As President Obama recognized in his recent remarks at Federal Hall, the necessity of federal bailouts one year ago is damning evidence of how utterly broken our financial system has become. Yet while passive internal oversight by the boards of directors across the financial sector was one of the chief factors in the crisis, a shocking 92% of the directors of the top 17 firms receiving taxpayer support from the Troubled Asset Relief Program have remained in office.
An ambitious agenda of government regulation will do little to avoid another crisis if directors are asleep at the wheel. Boards of directors are given the responsibility for overseeing management decisions and protecting the value of the firm for shareholders. This role was designed to provide a private system of checks and balances. Today, that system is badly damaged.
That is why, in conjunction with the Center for American Progress, I have authored a paper proposing the special appointments of public directors to the boards of companies that receive large infusions of taxpayer support to survive.
Public directors will first and foremost provide a voice representing the interests of the taxpayer. But, if implemented judiciously, a system of outside, skeptical, public directors can also serve to curb some of the problems with corporate governance.
Excessive executive compensation has been one of the most prominent pieces of evidence of the breakdown in board oversight over financial firms. When New York Attorney General Andrew Cuomo evaluated the bonuses of nine banks that received taxpayer rescues during the crisis, he found that taxpayers were taken for a ride. Banks — with the approval of their boards — paid out $32.6 billion in bonuses in 2008, even while receiving $175 billion in taxpayer support.
The Bank of America-Merrill Lynch merger stands out as another example of the failures of board oversight.
The Securities and Exchange Commission reached a $33 million settlement with B of A over its allegations that the company misled investors about bonuses and losses at Merrill Lynch before the merger. A federal judge rejected the settlement, saying it "does not comport with the most elementary notions of justice and morality."
It was predictable that there would be a inquiry into who knew what and when among B of A's directors, who approved the merger. Cuomo has now subpoenaed five of the directors, seeking information about their knowledge of the disclosure of the fourth-quarter losses at Merrill Lynch.
At the April annual B of A shareholders meeting, organized shareholder activists stripped CEO Kenneth Lewis of his position as board chairman, and vigorously contested the re-election bid of lead director, Temple Sloan, who resigned the next month. But while these outcomes may have satisfied the bloodlust of angry investors, shareholder activism is generally a slow and uncertain method for restoring the checks and balances of internal corporate decision-making. Only the most highly visible judgments will be subject to the organized campaigns needed to dislodge a somnolent board, and then typically only with overwhelming shareholder support.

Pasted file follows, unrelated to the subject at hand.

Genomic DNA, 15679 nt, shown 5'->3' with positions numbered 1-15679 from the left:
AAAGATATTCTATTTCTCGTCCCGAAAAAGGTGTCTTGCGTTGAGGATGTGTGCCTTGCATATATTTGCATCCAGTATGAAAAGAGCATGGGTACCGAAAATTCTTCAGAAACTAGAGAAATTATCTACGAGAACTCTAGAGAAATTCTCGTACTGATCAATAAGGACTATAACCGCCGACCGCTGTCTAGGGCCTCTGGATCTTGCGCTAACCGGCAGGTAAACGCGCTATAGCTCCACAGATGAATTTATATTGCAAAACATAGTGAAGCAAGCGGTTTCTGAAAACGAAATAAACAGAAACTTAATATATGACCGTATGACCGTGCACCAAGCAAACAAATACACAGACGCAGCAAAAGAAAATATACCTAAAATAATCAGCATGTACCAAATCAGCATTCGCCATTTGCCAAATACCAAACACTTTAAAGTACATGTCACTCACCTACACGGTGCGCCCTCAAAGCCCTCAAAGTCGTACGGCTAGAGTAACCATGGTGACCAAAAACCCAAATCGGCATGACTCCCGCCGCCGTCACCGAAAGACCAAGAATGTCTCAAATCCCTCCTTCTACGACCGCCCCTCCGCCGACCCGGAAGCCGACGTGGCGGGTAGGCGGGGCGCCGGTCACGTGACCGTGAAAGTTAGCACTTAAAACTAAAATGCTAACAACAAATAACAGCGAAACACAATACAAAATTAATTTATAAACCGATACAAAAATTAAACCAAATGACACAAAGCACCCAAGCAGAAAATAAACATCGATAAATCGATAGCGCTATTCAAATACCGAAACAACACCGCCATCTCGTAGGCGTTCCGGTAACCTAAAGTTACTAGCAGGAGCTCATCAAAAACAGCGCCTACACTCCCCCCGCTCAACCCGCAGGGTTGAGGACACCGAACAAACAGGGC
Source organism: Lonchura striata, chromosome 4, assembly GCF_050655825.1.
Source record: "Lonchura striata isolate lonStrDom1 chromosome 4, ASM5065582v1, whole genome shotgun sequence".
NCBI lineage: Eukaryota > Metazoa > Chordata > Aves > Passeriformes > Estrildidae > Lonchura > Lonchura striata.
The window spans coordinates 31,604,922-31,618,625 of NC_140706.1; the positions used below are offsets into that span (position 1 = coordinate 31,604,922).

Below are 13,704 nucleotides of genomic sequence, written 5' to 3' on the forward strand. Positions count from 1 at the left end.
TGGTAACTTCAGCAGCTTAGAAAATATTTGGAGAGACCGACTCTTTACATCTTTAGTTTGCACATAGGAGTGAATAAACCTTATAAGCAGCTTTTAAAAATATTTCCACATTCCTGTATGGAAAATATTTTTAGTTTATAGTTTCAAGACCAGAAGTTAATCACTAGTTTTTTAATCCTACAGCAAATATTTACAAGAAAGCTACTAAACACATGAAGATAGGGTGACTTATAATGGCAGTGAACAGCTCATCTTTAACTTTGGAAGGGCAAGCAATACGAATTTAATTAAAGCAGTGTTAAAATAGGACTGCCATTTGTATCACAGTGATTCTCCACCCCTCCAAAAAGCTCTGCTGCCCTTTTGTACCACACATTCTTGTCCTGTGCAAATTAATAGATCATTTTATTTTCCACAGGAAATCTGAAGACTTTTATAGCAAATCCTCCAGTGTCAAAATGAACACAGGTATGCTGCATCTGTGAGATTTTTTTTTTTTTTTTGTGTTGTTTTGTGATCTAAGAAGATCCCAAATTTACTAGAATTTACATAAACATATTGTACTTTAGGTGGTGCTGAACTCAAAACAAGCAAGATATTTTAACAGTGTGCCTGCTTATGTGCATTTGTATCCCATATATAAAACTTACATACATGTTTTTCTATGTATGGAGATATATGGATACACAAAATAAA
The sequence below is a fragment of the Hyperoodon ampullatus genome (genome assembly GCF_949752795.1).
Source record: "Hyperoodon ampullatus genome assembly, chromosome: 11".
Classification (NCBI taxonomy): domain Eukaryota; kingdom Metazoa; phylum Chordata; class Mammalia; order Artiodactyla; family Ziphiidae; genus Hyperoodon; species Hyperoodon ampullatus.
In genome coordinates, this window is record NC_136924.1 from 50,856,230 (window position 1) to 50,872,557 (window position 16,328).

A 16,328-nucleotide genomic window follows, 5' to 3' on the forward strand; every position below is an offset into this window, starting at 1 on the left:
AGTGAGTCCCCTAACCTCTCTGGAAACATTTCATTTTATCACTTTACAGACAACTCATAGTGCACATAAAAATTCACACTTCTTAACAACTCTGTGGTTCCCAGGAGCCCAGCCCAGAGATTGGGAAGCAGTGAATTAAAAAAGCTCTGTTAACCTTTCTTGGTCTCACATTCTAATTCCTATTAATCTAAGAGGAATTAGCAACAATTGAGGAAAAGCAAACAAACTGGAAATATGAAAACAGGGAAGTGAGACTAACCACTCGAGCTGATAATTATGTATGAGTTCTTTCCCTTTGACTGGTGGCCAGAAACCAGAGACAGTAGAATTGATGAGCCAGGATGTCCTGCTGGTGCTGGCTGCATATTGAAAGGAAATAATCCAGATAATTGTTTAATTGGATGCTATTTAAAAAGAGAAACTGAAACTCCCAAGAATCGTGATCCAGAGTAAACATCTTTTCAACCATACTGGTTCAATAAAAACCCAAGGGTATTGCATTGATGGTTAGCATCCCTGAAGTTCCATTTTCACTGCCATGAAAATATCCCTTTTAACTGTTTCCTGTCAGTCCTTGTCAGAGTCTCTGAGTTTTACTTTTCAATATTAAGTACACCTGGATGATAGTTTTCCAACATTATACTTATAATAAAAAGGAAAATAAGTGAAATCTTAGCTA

Our elected officials have an obligation to ensure that taxpayer dollars are being stewarded effectively, and yet this has not been the case when it has come to the financial bailouts. That is why I am proposing the installation of public representatives on the boards of corporations that receive significant public funds. When the federal government steps up as the "investor of last resort" it should demand measures to ensure accountability and transparency, just as any private investor would.
To ensure that these public directors operate efficiently and in the best interests of the taxpayer, two principles should be applied: proportionality and diversity of experience and ideas.
Proportionality means that if the federal government invests in 30% of a company's shares, it ought to receive roughly 30% representation on that company's board. The government may need additional legislative authority to realize this principle, something that could perhaps be included in any expanded resolution authority received by the bank regulators.
Diversity of ideas and experience should be a basis upon which public directors should be selected. Too often in this crisis, we have seen the boards of financial institutions rubber-stamp questionable moves that boards with a less insular worldview might have rejected. The economist Scott Page argues persuasively that "diverse groups of problem solvers — groups of people with diverse tools — consistently outperformed groups of the best and brightest … a board of directors is not a mob or a crowd, but it too benefits from diversity."
These modest changes will not eliminate bad judgments and executives who take excessive compensation. But they can help to change the dynamic of corporate governance that helped to lead us into this financial crisis.